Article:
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October 23, 2009 8:41:00 PM

evongugg said:
AM2 and above should use DDR2-800 or better.
Your CPU has to be over room temperature, otherwise there is an error in the program you are using to measure temperature. Use RealTemp, it's a good program.


I have abigger problem now.


My homemade PC, a AMD Phenom Quad Core CPU, 2 -80 Gig WD SATA HD's, Gigabyte MD. Thermal Take Typhoon cooler, 2 gigs of RAM, has given me the Win XP "blue screen of death" The machine just froze on the web page that I was on and debooted. And the the blue screen appeared with the cryptic message "unmountable boot sector". I found a web site that suggested loading the Win XP disc ( The Win XP disc that I used was a Dell.) and rebooted the beast. I then attempted the suggested command, CHKDSK/R. No joy. The message was "that command is not supported". But I did see a command that looked appropriate, just "R". I did that from the "C" prompt. The system asked "repair boot sector of drive "D"?, and I assuming that the CD drive was now "C" and the my "C" HD was now "D", I said yes, and pushed enter. The system said the boot sector had been repaired and so I rebooted. Same bloody blue screen. What I want to know is my "C" drive fixable w/o reformatting?
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October 24, 2009 6:36:24 PM

damian86 said:
yeah, it looks like you had a power problem? check this out it might help and explain how it happened http://www.technize.com/2007/07/11/how-to-fix-unmountab...



Damian86: I did not install the recovery console with Win XP. I have attempted several times to "fixboot". Eventhough the screen says that the boot sector has been repaired, I still get the blue screen of death with "unmountable boot volume". When I push R when the XP setup screen comes up, the is only a very brief moment when I can type in the number that the bottom of the screen asks for. SO far, I haven't beaten the clock. I am at my whits end.
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October 24, 2009 9:26:30 PM

typical, tehe recovery console will be very usefull on this king of issues,but we never think of installing it...it happened to me once...
but if your able to boot your xp theres no boot to repair,have you tried to plug that hdd as a slave on another pc? ..

if not i will just grab another copy of windows xp.im not sure about installing a Dell/other manufacturers copy on a home built machine.you are using it with another hardware.
can you tell me your pc specs? motherboard,memory etc...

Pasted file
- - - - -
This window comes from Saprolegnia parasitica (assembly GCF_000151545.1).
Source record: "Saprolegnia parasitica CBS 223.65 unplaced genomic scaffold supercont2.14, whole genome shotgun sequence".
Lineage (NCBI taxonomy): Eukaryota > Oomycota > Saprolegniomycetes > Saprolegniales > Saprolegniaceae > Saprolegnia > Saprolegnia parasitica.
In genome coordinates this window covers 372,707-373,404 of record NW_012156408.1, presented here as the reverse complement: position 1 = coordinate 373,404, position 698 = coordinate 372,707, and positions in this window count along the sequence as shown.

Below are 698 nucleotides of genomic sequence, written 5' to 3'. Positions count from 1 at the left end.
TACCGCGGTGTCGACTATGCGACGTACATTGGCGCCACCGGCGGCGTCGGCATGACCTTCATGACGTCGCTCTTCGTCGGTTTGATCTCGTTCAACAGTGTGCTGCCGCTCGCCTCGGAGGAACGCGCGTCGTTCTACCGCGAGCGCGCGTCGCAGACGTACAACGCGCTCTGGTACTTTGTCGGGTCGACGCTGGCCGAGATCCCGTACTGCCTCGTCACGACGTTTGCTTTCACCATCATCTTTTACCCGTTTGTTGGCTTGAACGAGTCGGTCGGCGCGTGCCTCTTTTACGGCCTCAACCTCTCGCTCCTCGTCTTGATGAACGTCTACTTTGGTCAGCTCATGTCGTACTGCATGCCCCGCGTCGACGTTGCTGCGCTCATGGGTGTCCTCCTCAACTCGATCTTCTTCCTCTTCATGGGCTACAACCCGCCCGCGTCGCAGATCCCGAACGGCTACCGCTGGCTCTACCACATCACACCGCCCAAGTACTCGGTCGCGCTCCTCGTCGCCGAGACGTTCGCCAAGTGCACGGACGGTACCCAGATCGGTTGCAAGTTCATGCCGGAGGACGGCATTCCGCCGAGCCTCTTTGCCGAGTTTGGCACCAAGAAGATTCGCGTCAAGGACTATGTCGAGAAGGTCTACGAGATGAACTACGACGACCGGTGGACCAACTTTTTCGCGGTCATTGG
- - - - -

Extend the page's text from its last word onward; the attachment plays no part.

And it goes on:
double check that ur motherboard supports the minimum speed of your ram.
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October 24, 2009 11:56:19 PM

damian86 said:
typical, tehe recovery console will be very usefull on this king of issues,but we never think of installing it...it happened to me once...
but if your able to boot your xp theres no boot to repair,have you tried to plug that hdd as a slave on another pc? ..

if not i will just grab another copy of windows xp.im not sure about installing a Dell/other manufacturers copy on a home built machine.you are using it with another hardware.
can you tell me your pc specs? motherboard,memory etc...
double check that ur motherboard supports the minimum speed of your ram.


Damian86:
The MB is a Gigabyte GA-MA74GM-S2 and the manual says that up to 2 gigs of 800 Mhz of DDR2 ram is supported (until I move the bolted down Typhoon cpu cooler 90 degrees to clear the coolers on the new ram, I've got 2 gigs of 533 Mhz generic ram), 2 -80 Gig WD sata HD's, a CD-ROM Read write device, a Nvidia Geforce 9600 vid card w/ 3/4 of a gig of on-board ram, and a Antec 430 watt PS.

Now, what do you mean about slaveing the HD in question to another PC? Is this for repair? Or is it to read and record the data before formatting it again?
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October 25, 2009 2:13:43 AM

ok.i mean,you put that hdd on another pc,runing its own system,but make your hdd a slave,as a storage device,change the back pin or clip,whatever you call them, to "slave"and automatically should be repaired.

if you want to give it a last shot:
boot the computer with the Windows xp cd.
At the Welcome to Setup screen, press R to select the repair option.
At the command prompt - type chkdsk /r press Enter.